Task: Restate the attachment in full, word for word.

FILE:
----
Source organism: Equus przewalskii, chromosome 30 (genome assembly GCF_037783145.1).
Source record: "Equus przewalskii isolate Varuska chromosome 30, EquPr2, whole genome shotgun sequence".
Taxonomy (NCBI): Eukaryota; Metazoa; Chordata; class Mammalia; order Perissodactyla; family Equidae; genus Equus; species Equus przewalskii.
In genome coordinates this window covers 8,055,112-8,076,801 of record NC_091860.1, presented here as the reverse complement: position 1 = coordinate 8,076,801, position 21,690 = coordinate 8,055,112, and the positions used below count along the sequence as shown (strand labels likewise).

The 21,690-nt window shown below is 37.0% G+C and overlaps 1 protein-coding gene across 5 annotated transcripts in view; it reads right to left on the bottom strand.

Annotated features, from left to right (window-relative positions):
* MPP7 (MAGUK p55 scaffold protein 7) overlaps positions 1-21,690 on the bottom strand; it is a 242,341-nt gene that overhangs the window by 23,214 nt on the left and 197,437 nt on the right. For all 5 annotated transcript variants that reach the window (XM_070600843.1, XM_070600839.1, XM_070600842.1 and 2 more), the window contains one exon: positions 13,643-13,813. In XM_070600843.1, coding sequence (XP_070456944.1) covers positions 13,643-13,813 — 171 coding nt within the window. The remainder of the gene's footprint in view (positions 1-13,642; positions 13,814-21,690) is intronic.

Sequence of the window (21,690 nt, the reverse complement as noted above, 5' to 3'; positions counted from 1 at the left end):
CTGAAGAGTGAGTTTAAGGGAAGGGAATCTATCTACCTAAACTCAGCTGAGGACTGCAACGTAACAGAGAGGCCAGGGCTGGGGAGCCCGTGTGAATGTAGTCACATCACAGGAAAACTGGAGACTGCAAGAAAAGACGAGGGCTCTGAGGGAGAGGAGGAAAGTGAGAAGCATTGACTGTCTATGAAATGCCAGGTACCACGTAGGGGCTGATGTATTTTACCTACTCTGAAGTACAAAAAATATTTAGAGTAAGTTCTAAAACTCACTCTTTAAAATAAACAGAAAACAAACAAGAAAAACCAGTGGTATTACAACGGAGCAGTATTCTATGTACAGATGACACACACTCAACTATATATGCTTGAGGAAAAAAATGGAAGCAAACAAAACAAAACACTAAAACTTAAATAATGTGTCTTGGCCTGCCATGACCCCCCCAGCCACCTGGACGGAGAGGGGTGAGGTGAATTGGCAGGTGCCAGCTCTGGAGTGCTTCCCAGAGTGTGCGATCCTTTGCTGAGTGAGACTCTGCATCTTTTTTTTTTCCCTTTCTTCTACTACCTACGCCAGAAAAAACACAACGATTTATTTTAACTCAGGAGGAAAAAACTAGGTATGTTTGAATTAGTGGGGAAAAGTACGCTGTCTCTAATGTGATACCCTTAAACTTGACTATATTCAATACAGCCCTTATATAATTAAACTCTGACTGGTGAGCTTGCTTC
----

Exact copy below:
Source organism: Equus przewalskii, chromosome 30 (genome assembly GCF_037783145.1).
Source record: "Equus przewalskii isolate Varuska chromosome 30, EquPr2, whole genome shotgun sequence".
Taxonomy (NCBI): Eukaryota; Metazoa; Chordata; class Mammalia; order Perissodactyla; family Equidae; genus Equus; species Equus przewalskii.
In genome coordinates this window covers 8,055,112-8,076,801 of record NC_091860.1, presented here as the reverse complement: position 1 = coordinate 8,076,801, position 21,690 = coordinate 8,055,112, and the positions used below count along the sequence as shown (strand labels likewise).

The 21,690-nt window shown below is 37.0% G+C and overlaps 1 protein-coding gene across 5 annotated transcripts in view; it reads right to left on the bottom strand.

Annotated features, from left to right (window-relative positions):
* MPP7 (MAGUK p55 scaffold protein 7) overlaps positions 1-21,690 on the bottom strand; it is a 242,341-nt gene that overhangs the window by 23,214 nt on the left and 197,437 nt on the right. For all 5 annotated transcript variants that reach the window (XM_070600843.1, XM_070600839.1, XM_070600842.1 and 2 more), the window contains one exon: positions 13,643-13,813. In XM_070600843.1, coding sequence (XP_070456944.1) covers positions 13,643-13,813 — 171 coding nt within the window. The remainder of the gene's footprint in view (positions 1-13,642; positions 13,814-21,690) is intronic.

Sequence of the window (21,690 nt, the reverse complement as noted above, 5' to 3'; positions counted from 1 at the left end):
CTGAAGAGTGAGTTTAAGGGAAGGGAATCTATCTACCTAAACTCAGCTGAGGACTGCAACGTAACAGAGAGGCCAGGGCTGGGGAGCCCGTGTGAATGTAGTCACATCACAGGAAAACTGGAGACTGCAAGAAAAGACGAGGGCTCTGAGGGAGAGGAGGAAAGTGAGAAGCATTGACTGTCTATGAAATGCCAGGTACCACGTAGGGGCTGATGTATTTTACCTACTCTGAAGTACAAAAAATATTTAGAGTAAGTTCTAAAACTCACTCTTTAAAATAAACAGAAAACAAACAAGAAAAACCAGTGGTATTACAACGGAGCAGTATTCTATGTACAGATGACACACACTCAACTATATATGCTTGAGGAAAAAAATGGAAGCAAACAAAACAAAACACTAAAACTTAAATAATGTGTCTTGGCCTGCCATGACCCCCCCAGCCACCTGGACGGAGAGGGGTGAGGTGAATTGGCAGGTGCCAGCTCTGGAGTGCTTCCCAGAGTGTGCGATCCTTTGCTGAGTGAGACTCTGCATCTTTTTTTTTTCCCTTTCTTCTACTACCTACGCCAGAAAAAACACAACGATTTATTTTAACTCAGGAGGAAAAAACTAGGTATGTTTGAATTAGTGGGGAAAAGTACGCTGTCTCTAATGTGATACCCTTAAACTTGACTATATTCAATACAGCCCTTATATAATTAAACTCTGACTGGTGAGCTTGCTTC